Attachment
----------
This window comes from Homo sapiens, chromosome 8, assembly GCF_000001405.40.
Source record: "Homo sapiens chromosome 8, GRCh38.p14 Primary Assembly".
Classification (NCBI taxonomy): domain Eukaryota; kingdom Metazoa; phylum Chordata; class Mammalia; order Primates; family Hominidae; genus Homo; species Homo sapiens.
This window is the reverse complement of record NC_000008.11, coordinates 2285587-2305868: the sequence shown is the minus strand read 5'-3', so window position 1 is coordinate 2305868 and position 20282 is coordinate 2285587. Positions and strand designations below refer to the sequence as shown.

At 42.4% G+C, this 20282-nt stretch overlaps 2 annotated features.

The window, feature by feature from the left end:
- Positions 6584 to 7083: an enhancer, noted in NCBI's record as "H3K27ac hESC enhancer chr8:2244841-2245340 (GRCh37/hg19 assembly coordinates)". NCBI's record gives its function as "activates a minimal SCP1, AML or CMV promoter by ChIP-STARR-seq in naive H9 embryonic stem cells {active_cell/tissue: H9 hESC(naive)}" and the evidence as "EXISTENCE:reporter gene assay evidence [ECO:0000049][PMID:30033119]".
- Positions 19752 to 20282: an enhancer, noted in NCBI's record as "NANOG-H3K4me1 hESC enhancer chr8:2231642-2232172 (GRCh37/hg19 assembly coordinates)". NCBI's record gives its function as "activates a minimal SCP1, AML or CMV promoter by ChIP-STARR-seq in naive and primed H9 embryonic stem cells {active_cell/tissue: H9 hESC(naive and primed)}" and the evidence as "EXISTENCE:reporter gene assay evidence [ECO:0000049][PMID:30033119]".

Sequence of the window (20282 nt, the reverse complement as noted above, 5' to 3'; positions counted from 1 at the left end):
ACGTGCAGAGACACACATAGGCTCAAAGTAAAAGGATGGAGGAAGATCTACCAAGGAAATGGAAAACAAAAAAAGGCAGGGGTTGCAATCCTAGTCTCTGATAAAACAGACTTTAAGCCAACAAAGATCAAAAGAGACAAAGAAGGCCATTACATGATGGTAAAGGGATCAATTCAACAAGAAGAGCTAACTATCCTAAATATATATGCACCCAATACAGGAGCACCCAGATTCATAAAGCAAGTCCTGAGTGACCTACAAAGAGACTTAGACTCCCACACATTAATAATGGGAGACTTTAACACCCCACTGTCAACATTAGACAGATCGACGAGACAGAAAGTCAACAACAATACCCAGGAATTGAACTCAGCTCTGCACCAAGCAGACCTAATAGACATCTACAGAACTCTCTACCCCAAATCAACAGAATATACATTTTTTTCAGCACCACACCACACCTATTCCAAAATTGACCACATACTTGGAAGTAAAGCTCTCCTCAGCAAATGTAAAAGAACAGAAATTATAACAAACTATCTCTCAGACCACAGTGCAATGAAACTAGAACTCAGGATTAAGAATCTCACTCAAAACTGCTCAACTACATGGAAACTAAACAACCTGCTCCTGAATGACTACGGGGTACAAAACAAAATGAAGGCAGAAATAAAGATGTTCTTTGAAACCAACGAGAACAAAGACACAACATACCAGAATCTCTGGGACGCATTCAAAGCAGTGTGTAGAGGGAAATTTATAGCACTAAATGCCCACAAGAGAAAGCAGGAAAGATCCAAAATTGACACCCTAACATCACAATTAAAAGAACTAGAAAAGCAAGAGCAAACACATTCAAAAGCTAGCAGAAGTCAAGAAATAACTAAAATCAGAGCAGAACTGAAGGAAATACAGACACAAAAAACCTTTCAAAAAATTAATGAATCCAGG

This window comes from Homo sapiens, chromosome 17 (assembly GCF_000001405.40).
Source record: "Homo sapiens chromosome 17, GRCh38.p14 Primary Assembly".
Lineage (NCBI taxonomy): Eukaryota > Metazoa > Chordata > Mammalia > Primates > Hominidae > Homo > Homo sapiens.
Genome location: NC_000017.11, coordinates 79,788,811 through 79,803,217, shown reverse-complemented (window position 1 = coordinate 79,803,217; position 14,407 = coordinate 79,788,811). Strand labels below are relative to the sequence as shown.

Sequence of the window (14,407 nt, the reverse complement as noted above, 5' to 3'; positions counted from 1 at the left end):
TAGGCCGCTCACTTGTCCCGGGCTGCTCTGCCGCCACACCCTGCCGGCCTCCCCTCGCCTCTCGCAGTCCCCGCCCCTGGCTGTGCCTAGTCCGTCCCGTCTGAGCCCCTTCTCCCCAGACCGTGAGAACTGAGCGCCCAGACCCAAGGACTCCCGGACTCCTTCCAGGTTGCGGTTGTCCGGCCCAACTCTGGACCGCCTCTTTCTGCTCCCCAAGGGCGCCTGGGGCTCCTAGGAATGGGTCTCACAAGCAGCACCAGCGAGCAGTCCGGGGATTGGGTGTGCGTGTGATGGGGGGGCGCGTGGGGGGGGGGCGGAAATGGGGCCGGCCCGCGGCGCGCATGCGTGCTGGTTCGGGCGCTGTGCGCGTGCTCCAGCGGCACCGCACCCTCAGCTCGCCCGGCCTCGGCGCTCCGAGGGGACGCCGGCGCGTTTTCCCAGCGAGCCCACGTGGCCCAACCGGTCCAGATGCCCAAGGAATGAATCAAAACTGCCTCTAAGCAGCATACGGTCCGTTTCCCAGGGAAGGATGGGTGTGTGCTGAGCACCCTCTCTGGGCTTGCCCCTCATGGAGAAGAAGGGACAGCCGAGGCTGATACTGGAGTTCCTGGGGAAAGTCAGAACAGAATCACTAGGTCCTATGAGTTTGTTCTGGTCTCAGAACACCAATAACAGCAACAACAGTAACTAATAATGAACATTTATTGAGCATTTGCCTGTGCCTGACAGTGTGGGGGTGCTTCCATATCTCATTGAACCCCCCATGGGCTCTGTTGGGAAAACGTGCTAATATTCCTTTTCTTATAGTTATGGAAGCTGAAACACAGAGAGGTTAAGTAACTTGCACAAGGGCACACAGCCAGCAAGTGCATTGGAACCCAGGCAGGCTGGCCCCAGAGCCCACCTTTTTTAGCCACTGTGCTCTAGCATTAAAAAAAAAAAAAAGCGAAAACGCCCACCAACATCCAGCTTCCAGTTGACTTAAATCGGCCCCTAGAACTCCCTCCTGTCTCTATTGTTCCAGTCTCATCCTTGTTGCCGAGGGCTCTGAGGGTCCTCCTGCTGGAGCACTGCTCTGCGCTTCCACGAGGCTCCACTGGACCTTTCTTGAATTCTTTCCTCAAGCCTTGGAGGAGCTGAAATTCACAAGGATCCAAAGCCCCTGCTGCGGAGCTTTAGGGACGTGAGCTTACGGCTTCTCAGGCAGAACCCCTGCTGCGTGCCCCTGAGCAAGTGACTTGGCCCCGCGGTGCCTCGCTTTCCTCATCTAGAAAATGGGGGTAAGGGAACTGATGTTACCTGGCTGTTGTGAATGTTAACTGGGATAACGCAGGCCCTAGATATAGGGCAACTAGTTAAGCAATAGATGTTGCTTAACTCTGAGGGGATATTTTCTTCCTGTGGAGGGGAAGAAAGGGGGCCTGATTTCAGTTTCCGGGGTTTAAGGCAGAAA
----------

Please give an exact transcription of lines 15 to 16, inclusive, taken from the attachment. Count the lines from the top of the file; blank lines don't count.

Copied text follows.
Sequence of the window (14,407 nt, the reverse complement as noted above, 5' to 3'; positions counted from 1 at the left end):
TAGGCCGCTCACTTGTCCCGGGCTGCTCTGCCGCCACACCCTGCCGGCCTCCCCTCGCCTCTCGCAGTCCCCGCCCCTGGCTGTGCCTAGTCCGTCCCGTCTGAGCCCCTTCTCCCCAGACCGTGAGAACTGAGCGCCCAGACCCAAGGACTCCCGGACTCCTTCCAGGTTGCGGTTGTCCGGCCCAACTCTGGACCGCCTCTTTCTGCTCCCCAAGGGCGCCTGGGGCTCCTAGGAATGGGTCTCACAAGCAGCACCAGCGAGCAGTCCGGGGATTGGGTGTGCGTGTGATGGGGGGGCGCGTGGGGGGGGGGCGGAAATGGGGCCGGCCCGCGGCGCGCATGCGTGCTGGTTCGGGCGCTGTGCGCGTGCTCCAGCGGCACCGCACCCTCAGCTCGCCCGGCCTCGGCGCTCCGAGGGGACGCCGGCGCGTTTTCCCAGCGAGCCCACGTGGCCCAACCGGTCCAGATGCCCAAGGAATGAATCAAAACTGCCTCTAAGCAGCATACGGTCCGTTTCCCAGGGAAGGATGGGTGTGTGCTGAGCACCCTCTCTGGGCTTGCCCCTCATGGAGAAGAAGGGACAGCCGAGGCTGATACTGGAGTTCCTGGGGAAAGTCAGAACAGAATCACTAGGTCCTATGAGTTTGTTCTGGTCTCAGAACACCAATAACAGCAACAACAGTAACTAATAATGAACATTTATTGAGCATTTGCCTGTGCCTGACAGTGTGGGGGTGCTTCCATATCTCATTGAACCCCCCATGGGCTCTGTTGGGAAAACGTGCTAATATTCCTTTTCTTATAGTTATGGAAGCTGAAACACAGAGAGGTTAAGTAACTTGCACAAGGGCACACAGCCAGCAAGTGCATTGGAACCCAGGCAGGCTGGCCCCAGAGCCCACCTTTTTTAGCCACTGTGCTCTAGCATTAAAAAAAAAAAAAAGCGAAAACGCCCACCAACATCCAGCTTCCAGTTGACTTAAATCGGCCCCTAGAACTCCCTCCTGTCTCTATTGTTCCAGTCTCATCCTTGTTGCCGAGGGCTCTGAGGGTCCTCCTGCTGGAGCACTGCTCTGCGCTTCCACGAGGCTCCACTGGACCTTTCTTGAATTCTTTCCTCAAGCCTTGGAGGAGCTGAAATTCACAAGGATCCAAAGCCCCTGCTGCGGAGCTTTAGGGACGTGAGCTTACGGCTTCTCAGGCAGAACCCCTGCTGCGTGCCCCTGAGCAAGTGACTTGGCCCCGCGGTGCCTCGCTTTCCTCATCTAGAAAATGGGGGTAAGGGAACTGATGTTACCTGGCTGTTGTGAATGTTAACTGGGATAACGCAGGCCCTAGATATAGGGCAACTAGTTAAGCAATAGATGTTGCTTAACTCTGAGGGGATATTTTCTTCCTGTGGAGGGGAAGAAAGGGGGCCTGATTTCAGTTTCCGGGGTTTAAGGCAGAAA